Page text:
Another term, another cycle of Algorithms & Data Structures.
This year I am teaching the entire two-term course by myself, compared withwhen I co-taught with another member of staff. The change brings with it different challenges; notably that I am directly responsible for more content. Or in this case, more multiple-choice quizzes!
This term, the students have been given nine multiple-choice quizzes, of which four are new content and five are revisions of last year's quizzes. The revisions are mostly to add more variety to particular question types – finding axes of generalization that I hadn't exploited last time – and more (and more punishing) distractor answers, so that students cannot game the system too easily.
Some of this is my own adaptation to behaviours I see in the student body; for example, one behaviour I started seeing this year was the habit of selecting all the answers from a multiple-answer multiple-choice question. This was probably a reaction itself to the configuration of the quiz not telling the students the right answer after the attempt, but merely whether they had got it right or wrong; the behaviour of the quiz engine (the Moodle quiz activity) was for each selected answer to indicate the correctness status, and so students were exploiting this to see the right answers. This was not in itself a problem – there were enough questions that in the student's next attempts at the quiz they were unlikely to see the same questions again – but it was being used as a substitute for actually thinking and working at the problem, and so this was a behaviour that I wanted to discourage. The next quiz, therefore, I adapted so that it had many single-answer multiple choice with many more distractor answers than usual: seven or eight, rather than the usual three or so. (I do not know whether the message got through.)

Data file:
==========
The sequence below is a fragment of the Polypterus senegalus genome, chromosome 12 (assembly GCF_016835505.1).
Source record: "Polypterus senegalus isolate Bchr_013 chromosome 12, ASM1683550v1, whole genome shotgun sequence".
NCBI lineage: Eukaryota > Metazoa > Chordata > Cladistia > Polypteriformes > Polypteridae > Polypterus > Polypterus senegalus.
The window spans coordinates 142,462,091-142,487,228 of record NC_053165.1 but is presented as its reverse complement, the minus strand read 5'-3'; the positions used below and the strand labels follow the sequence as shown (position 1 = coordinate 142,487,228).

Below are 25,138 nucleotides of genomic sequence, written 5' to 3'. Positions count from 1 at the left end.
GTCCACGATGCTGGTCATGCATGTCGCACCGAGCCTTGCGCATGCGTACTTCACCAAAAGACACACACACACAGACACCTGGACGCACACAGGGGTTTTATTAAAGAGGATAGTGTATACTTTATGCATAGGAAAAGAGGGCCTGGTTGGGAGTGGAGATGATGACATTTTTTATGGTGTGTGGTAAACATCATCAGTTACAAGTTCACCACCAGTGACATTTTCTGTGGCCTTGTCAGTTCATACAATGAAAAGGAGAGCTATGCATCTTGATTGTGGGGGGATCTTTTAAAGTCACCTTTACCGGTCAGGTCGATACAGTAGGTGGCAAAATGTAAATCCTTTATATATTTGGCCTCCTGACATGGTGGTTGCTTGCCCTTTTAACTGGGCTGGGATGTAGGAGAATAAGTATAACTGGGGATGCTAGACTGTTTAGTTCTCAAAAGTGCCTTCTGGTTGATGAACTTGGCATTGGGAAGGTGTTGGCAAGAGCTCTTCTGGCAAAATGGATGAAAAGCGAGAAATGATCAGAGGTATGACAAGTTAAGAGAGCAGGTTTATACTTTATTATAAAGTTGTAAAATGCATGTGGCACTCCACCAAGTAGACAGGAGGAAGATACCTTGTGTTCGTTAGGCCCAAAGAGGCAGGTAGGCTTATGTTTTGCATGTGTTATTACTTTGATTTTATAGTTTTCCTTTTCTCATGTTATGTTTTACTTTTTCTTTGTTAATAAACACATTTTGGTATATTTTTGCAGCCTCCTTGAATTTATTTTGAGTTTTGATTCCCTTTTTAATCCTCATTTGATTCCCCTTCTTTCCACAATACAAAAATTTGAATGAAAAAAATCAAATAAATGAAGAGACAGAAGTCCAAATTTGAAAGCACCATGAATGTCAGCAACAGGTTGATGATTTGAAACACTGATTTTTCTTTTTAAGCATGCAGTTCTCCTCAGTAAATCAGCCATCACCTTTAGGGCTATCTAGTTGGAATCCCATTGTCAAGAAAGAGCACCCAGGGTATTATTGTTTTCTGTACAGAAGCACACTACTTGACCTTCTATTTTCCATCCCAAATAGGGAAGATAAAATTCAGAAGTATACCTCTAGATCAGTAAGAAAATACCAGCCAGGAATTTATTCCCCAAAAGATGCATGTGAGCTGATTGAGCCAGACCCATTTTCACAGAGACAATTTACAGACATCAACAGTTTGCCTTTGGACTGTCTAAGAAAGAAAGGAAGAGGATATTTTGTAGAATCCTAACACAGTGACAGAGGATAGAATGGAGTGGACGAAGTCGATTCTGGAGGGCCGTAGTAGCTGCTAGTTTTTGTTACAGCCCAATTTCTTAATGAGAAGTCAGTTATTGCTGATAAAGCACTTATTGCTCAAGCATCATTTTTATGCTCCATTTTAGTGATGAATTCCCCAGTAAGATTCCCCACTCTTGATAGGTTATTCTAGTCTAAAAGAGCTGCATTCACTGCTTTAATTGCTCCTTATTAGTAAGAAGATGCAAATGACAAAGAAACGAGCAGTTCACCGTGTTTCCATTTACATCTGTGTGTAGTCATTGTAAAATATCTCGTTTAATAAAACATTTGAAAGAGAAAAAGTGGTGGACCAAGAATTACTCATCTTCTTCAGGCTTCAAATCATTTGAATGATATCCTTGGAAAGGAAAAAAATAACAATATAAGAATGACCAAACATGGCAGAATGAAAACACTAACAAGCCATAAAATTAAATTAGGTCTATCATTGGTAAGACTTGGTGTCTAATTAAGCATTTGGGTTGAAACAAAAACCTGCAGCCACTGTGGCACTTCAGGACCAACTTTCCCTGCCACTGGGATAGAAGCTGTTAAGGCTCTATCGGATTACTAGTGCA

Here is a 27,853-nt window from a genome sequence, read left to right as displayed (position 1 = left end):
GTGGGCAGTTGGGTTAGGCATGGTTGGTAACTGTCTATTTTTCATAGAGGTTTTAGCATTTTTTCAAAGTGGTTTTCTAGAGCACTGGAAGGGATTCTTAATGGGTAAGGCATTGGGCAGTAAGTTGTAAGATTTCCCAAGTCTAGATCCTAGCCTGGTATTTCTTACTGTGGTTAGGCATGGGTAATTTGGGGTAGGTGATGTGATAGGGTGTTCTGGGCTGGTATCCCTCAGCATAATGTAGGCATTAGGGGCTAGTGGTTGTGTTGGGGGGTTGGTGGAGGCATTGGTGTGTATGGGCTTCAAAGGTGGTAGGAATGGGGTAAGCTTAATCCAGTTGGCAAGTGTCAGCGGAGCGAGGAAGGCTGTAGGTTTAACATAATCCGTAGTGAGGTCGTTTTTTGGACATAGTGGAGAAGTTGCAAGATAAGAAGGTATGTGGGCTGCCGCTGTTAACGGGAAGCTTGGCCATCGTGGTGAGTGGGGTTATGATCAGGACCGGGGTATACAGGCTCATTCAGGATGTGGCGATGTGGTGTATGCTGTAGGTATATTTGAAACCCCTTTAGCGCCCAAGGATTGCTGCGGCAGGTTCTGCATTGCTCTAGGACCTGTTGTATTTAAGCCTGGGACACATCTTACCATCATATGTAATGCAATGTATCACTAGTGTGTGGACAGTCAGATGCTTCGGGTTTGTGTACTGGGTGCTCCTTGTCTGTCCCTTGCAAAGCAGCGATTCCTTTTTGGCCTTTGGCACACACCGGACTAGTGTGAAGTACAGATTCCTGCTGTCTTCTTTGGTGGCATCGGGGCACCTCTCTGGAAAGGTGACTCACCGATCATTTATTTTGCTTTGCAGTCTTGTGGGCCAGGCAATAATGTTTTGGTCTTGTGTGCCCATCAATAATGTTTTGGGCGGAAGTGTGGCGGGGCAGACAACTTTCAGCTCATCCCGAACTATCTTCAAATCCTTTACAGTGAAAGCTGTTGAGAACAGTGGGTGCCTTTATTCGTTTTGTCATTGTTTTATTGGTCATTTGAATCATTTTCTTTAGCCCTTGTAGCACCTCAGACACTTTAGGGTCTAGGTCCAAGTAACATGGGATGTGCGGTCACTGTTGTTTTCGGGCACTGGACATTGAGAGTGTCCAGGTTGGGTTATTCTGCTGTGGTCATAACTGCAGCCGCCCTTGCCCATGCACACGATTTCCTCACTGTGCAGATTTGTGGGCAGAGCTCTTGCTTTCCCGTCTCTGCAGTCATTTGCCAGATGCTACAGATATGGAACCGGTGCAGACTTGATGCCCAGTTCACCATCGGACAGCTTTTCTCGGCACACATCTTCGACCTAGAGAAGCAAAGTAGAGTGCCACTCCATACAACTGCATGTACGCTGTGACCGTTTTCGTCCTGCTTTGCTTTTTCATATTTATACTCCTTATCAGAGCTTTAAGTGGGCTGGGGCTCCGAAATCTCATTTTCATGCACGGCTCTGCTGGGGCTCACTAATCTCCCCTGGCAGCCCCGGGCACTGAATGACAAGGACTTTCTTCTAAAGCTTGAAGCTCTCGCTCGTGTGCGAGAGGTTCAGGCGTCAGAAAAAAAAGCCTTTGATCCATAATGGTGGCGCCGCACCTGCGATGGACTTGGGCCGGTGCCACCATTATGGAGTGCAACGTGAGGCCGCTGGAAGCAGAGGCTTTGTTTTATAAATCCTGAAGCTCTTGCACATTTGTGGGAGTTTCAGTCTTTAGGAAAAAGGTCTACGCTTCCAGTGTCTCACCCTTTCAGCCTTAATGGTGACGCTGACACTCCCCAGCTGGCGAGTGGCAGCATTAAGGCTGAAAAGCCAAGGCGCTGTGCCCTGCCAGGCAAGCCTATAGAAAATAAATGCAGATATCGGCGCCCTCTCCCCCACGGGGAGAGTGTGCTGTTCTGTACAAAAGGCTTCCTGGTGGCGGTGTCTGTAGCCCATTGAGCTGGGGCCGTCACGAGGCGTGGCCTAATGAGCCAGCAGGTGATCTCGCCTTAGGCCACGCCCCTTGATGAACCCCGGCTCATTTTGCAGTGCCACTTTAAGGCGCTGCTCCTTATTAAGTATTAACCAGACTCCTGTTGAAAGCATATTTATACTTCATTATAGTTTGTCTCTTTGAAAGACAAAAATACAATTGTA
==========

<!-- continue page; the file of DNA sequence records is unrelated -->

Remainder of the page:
The new quizzes address some weaknesses I saw in the student body of knowledge last year, and indeed have seen in previous years too: a general lack of a robust mental model (or possibly “notional machine” of computation. To try to address this, I taught a specific dialect of pseudocode in the introductory lecture (nothing particularly esoteric; in fact, essentially what is provided by the algorithmicx LaTeX package). I then also wrote a small interpreter in emacs lisp for that pseudocode language (with a s-expression surface syntax, of course) and a pretty-printer from s-expressions to HTML, so that I could randomly generate blocks of pseudocode and ask students questions about them: starting with the basics, with sequences of expressions, and introducing conditionals, loops, nested loops, and loops with break.